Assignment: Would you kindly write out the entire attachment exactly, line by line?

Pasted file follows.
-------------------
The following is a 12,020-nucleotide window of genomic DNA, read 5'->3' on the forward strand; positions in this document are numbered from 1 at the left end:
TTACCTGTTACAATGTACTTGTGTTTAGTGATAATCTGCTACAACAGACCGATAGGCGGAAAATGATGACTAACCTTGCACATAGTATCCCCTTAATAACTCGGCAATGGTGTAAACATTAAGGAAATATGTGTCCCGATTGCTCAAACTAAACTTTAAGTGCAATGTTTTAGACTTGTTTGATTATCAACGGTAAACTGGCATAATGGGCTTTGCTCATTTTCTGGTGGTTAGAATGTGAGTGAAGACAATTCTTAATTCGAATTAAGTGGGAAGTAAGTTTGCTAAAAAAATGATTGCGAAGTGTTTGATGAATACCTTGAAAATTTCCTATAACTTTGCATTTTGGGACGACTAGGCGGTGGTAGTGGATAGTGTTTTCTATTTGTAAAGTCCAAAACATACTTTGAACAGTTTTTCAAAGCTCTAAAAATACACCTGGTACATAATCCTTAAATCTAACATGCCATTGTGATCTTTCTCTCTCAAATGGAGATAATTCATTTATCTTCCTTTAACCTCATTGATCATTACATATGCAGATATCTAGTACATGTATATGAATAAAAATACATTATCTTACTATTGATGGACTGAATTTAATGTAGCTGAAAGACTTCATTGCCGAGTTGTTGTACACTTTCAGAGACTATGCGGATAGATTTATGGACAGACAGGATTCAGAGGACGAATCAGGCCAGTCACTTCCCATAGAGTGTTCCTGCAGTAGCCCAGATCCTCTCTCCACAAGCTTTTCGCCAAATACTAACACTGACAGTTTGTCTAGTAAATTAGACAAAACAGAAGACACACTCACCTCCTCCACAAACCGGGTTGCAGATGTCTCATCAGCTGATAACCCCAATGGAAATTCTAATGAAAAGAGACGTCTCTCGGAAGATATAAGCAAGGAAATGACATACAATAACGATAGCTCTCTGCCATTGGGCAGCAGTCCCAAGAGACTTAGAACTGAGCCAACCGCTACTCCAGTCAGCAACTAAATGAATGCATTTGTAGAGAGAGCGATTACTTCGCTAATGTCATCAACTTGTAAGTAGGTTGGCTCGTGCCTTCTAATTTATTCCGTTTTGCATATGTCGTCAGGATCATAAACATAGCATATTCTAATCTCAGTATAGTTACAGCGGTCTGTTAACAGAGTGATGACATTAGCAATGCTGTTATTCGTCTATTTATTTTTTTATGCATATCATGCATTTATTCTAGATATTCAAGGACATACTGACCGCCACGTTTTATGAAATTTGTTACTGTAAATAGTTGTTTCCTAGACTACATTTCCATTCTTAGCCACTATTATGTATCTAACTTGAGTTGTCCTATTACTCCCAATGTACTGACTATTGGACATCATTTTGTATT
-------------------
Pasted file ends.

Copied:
The following is a 12,020-nucleotide window of genomic DNA, read 5'->3' on the forward strand; positions in this document are numbered from 1 at the left end:
TTACCTGTTACAATGTACTTGTGTTTAGTGATAATCTGCTACAACAGACCGATAGGCGGAAAATGATGACTAACCTTGCACATAGTATCCCCTTAATAACTCGGCAATGGTGTAAACATTAAGGAAATATGTGTCCCGATTGCTCAAACTAAACTTTAAGTGCAATGTTTTAGACTTGTTTGATTATCAACGGTAAACTGGCATAATGGGCTTTGCTCATTTTCTGGTGGTTAGAATGTGAGTGAAGACAATTCTTAATTCGAATTAAGTGGGAAGTAAGTTTGCTAAAAAAATGATTGCGAAGTGTTTGATGAATACCTTGAAAATTTCCTATAACTTTGCATTTTGGGACGACTAGGCGGTGGTAGTGGATAGTGTTTTCTATTTGTAAAGTCCAAAACATACTTTGAACAGTTTTTCAAAGCTCTAAAAATACACCTGGTACATAATCCTTAAATCTAACATGCCATTGTGATCTTTCTCTCTCAAATGGAGATAATTCATTTATCTTCCTTTAACCTCATTGATCATTACATATGCAGATATCTAGTACATGTATATGAATAAAAATACATTATCTTACTATTGATGGACTGAATTTAATGTAGCTGAAAGACTTCATTGCCGAGTTGTTGTACACTTTCAGAGACTATGCGGATAGATTTATGGACAGACAGGATTCAGAGGACGAATCAGGCCAGTCACTTCCCATAGAGTGTTCCTGCAGTAGCCCAGATCCTCTCTCCACAAGCTTTTCGCCAAATACTAACACTGACAGTTTGTCTAGTAAATTAGACAAAACAGAAGACACACTCACCTCCTCCACAAACCGGGTTGCAGATGTCTCATCAGCTGATAACCCCAATGGAAATTCTAATGAAAAGAGACGTCTCTCGGAAGATATAAGCAAGGAAATGACATACAATAACGATAGCTCTCTGCCATTGGGCAGCAGTCCCAAGAGACTTAGAACTGAGCCAACCGCTACTCCAGTCAGCAACTAAATGAATGCATTTGTAGAGAGAGCGATTACTTCGCTAATGTCATCAACTTGTAAGTAGGTTGGCTCGTGCCTTCTAATTTATTCCGTTTTGCATATGTCGTCAGGATCATAAACATAGCATATTCTAATCTCAGTATAGTTACAGCGGTCTGTTAACAGAGTGATGACATTAGCAATGCTGTTATTCGTCTATTTATTTTTTTATGCATATCATGCATTTATTCTAGATATTCAAGGACATACTGACCGCCACGTTTTATGAAATTTGTTACTGTAAATAGTTGTTTCCTAGACTACATTTCCATTCTTAGCCACTATTATGTATCTAACTTGAGTTGTCCTATTACTCCCAATGTACTGACTATTGGACATCATTTTGTATT